The majority of the gameplay is scanning for 'noise' (monsters) and defeating them using pins you've collected and bought from shops. This is where the game cleverly manages to avoid becoming monotonous. Fightling hundreds of battles could easily become a chore, but most of the time, you're in control of how many battles you fight. You can select which pins you wish to fight with, and fighting battles earns you exp points (PP) which level up your pins making you stronger.
This game combines the fail-safe features of collecting items and fighting battles, and will get you hooked. You'll want to collect every pin and fight every noise!
The storyline is a big part of the game and interupts gameplay every now and then for an exchange between players. I would say that these exchanges are the only downside of the game. There is no fast forward feature and if you've forgotten to save your game before switching off, you'll be forced to sit through the boring talking again. Personally, I don't find the storyline that interesting, but I do enjoy the gameplay.
The best part about this game is that because you can choose to fight extra battles, you can make the game last much longer and really get value for money.
The World Ends With You is a very stylish enjoyable hack and slash game, with many power ups to choose from so the game never gets too repetitive.
This game features the best gameplay for so NDS so far. Short clips inbetween missions are like watching a movie. As you tap and slide the DS pen on the touch pad Special moves are fired out, you can also turn off your NDS and your power ups level up, making fighting the monsters in Tokyo more exciting.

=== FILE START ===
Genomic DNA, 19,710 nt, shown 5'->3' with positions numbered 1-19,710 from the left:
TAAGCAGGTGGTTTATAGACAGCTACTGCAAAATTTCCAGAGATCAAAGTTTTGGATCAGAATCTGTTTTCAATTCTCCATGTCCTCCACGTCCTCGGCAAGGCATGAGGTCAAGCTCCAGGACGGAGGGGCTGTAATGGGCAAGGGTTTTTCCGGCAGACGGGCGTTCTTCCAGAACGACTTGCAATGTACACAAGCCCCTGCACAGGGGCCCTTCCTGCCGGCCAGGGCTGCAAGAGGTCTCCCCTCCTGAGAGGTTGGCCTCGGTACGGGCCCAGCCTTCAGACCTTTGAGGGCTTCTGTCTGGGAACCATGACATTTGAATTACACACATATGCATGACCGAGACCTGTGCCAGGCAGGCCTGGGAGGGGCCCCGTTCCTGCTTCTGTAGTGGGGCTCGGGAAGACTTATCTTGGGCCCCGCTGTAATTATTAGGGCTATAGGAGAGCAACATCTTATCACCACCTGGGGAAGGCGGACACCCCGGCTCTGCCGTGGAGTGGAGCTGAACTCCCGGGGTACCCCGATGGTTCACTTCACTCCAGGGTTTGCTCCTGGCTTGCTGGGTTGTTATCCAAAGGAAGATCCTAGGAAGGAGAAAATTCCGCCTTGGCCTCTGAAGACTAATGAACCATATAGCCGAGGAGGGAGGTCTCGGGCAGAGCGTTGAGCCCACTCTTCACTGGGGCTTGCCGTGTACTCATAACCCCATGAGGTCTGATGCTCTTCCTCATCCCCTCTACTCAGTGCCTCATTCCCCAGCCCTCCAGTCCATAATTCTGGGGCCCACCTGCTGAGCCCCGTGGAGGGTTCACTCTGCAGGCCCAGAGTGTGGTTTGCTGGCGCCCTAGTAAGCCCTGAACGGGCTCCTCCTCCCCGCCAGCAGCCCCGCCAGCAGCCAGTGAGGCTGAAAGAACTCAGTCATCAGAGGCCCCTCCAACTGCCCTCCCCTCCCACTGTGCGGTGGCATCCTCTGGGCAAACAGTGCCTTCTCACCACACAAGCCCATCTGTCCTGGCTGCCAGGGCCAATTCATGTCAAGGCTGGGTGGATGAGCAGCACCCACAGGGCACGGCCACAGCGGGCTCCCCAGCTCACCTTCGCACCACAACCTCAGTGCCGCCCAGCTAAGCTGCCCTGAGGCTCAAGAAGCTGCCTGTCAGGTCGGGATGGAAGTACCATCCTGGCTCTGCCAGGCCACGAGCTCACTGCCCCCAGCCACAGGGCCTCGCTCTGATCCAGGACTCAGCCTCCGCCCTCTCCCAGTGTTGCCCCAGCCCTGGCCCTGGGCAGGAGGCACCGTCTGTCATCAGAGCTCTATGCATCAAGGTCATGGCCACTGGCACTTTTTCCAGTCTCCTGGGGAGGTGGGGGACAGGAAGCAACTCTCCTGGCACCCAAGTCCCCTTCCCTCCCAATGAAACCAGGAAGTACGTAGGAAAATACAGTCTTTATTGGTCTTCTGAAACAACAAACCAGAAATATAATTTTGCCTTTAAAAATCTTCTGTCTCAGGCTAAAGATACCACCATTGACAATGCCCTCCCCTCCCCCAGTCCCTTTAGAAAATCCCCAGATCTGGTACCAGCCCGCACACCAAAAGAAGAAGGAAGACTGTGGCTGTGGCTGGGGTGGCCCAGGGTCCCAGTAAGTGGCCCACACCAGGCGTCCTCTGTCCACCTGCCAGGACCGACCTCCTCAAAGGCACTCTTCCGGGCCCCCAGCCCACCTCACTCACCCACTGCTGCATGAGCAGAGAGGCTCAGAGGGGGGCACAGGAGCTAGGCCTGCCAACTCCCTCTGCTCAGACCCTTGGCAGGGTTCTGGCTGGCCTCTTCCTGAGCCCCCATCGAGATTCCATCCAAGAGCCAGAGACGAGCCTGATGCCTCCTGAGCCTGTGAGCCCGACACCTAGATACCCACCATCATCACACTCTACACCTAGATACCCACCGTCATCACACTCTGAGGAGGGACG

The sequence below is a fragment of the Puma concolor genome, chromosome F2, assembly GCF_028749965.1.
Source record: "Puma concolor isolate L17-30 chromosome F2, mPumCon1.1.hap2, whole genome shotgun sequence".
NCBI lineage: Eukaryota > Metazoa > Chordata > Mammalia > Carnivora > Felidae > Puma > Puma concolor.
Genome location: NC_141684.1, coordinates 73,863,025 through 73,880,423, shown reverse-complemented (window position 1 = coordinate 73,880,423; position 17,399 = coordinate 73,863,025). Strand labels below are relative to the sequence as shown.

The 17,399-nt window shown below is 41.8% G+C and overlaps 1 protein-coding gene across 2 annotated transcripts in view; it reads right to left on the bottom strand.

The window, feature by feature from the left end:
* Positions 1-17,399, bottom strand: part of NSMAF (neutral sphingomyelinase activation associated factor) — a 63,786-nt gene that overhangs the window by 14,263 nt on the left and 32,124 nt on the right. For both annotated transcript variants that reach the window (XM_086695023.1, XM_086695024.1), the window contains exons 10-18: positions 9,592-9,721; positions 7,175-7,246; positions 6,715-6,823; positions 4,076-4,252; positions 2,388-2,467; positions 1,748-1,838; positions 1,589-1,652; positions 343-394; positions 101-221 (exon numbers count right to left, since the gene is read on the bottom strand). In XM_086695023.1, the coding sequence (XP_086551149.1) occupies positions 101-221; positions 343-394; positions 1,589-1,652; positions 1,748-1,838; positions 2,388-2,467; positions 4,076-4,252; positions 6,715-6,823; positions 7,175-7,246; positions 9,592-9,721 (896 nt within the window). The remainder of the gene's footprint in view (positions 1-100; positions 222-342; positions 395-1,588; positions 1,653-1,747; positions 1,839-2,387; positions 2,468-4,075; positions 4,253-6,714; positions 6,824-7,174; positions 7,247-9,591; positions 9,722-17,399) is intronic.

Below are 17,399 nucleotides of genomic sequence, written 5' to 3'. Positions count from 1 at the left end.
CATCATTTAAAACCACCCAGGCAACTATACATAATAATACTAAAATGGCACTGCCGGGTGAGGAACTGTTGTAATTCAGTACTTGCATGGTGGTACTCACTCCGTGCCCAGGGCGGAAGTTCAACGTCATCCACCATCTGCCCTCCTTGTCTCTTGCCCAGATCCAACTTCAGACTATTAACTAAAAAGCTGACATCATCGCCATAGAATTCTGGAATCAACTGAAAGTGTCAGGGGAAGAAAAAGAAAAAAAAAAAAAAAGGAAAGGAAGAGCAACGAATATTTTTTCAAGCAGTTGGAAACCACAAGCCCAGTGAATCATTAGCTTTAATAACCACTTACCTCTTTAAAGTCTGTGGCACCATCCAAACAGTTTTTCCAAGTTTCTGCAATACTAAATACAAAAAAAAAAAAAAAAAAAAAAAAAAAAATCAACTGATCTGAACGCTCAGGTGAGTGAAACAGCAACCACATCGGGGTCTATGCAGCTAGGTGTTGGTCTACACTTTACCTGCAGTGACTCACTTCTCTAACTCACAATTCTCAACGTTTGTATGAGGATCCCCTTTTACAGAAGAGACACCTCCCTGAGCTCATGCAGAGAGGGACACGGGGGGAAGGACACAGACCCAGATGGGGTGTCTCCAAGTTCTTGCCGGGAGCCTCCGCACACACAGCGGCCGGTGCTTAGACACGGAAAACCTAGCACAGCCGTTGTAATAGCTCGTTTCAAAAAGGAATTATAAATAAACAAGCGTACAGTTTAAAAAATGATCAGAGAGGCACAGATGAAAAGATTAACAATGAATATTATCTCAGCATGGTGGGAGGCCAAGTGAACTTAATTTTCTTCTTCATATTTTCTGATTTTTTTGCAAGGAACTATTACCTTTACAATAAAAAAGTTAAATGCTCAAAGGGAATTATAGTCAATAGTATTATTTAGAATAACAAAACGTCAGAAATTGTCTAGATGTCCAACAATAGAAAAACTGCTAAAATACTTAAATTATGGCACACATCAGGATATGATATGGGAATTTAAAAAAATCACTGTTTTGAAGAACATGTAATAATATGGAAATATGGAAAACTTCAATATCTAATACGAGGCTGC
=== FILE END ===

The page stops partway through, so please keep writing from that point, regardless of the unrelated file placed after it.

Highest quality graphics on DS at the moment, every character is dressed in bright coloured and unique clothes. The background and scenary for this game are amazingly detailed. The main character is also stylish and cool even though at the beginning he seems quite 'emo'.
The music on 'The World Ends With You' has to be the best music on DS. The music changes when you enter different parts of the game like into streets and in Shops. The catchy music and great graphics will keep you hooked to this game for a few days. On a side note, the music can actually be purchased on CD if you are interested in it.
Even though this game doesn't involve much Wireless/Wifi so you can play with your friends, it is still a gripping game and a essential game for the NDS. The collection of the badges is enough to keep even average gamers on the NDS for hours on end collecting and leveling it up.
-Hunt the Green Pig for Rare items.
-You can change your time on the NDS to level up the badges in seconds. Although many class this as 'not fair play', it is only advised to do this when you have completed the game as to not ruin the gameplay experience.
Thank you for reading. Please feel free to leave a comment or suggestions.
Also Feel Free to browse my other Reviews too.
(As written on Ciao.co.uk under empowering)
If ever there was a reason to buy a Nintendo DS - this is it. Riding the back of the incredibly disappointing Final Fantasy III rehash for the DS, The World End With You is a marked improvement and, more importantly, a welcome departure from the traditional swords, staves n' magic typical of Square Enix's RPGs.
Rather than taking place in a galaxy far, far away, The World Ends With You is set in modern day Tokyo. TWEWY follows Neku, a loner misanthrope who drowns out the world around him with his headphones, but one day Neku finds himself waking up in the middle of Tokyo's Shibuya crossing (that famous crossroad everyone has probably seen on TV or in the movies but never knew its name), seemingly unable to interact with the crowd at all, and to top it all off, there's a massive sign telling him he has seven days left as well as a countdown timer imprinted on his hand. Little does Neku know that he is now the latest contestant in the Reapers' Game, not dissimilar to a Dante-esque purgatory, and if he doesn't complete today's mission, he gets erased from existence altogether. That is, of course, if he can first fight his way through the 'Noise' that now prowl the streets of Shibuya picking off the game's other players.